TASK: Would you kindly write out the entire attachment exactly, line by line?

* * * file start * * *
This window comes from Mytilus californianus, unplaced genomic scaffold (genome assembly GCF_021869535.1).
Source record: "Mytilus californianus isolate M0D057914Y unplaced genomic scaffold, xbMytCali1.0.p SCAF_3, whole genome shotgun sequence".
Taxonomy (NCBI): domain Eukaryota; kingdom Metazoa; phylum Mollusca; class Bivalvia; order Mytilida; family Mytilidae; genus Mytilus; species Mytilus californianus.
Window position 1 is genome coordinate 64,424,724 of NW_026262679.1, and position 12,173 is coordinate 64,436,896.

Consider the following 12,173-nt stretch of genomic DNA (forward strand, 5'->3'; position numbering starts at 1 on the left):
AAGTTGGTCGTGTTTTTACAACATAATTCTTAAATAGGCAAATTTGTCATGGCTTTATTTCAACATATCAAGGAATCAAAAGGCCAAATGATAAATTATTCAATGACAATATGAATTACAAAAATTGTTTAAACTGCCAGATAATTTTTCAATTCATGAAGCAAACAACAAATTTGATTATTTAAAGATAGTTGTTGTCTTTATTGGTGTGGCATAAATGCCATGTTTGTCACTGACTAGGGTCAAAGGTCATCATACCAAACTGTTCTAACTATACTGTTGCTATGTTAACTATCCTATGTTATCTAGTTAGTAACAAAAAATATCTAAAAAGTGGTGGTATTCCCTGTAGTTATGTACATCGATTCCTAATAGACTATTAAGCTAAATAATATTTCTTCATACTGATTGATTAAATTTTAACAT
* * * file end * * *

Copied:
This window comes from Mytilus californianus, unplaced genomic scaffold (genome assembly GCF_021869535.1).
Source record: "Mytilus californianus isolate M0D057914Y unplaced genomic scaffold, xbMytCali1.0.p SCAF_3, whole genome shotgun sequence".
Taxonomy (NCBI): domain Eukaryota; kingdom Metazoa; phylum Mollusca; class Bivalvia; order Mytilida; family Mytilidae; genus Mytilus; species Mytilus californianus.
Window position 1 is genome coordinate 64,424,724 of NW_026262679.1, and position 12,173 is coordinate 64,436,896.

Consider the following 12,173-nt stretch of genomic DNA (forward strand, 5'->3'; position numbering starts at 1 on the left):
AAGTTGGTCGTGTTTTTACAACATAATTCTTAAATAGGCAAATTTGTCATGGCTTTATTTCAACATATCAAGGAATCAAAAGGCCAAATGATAAATTATTCAATGACAATATGAATTACAAAAATTGTTTAAACTGCCAGATAATTTTTCAATTCATGAAGCAAACAACAAATTTGATTATTTAAAGATAGTTGTTGTCTTTATTGGTGTGGCATAAATGCCATGTTTGTCACTGACTAGGGTCAAAGGTCATCATACCAAACTGTTCTAACTATACTGTTGCTATGTTAACTATCCTATGTTATCTAGTTAGTAACAAAAAATATCTAAAAAGTGGTGGTATTCCCTGTAGTTATGTACATCGATTCCTAATAGACTATTAAGCTAAATAATATTTCTTCATACTGATTGATTAAATTTTAACAT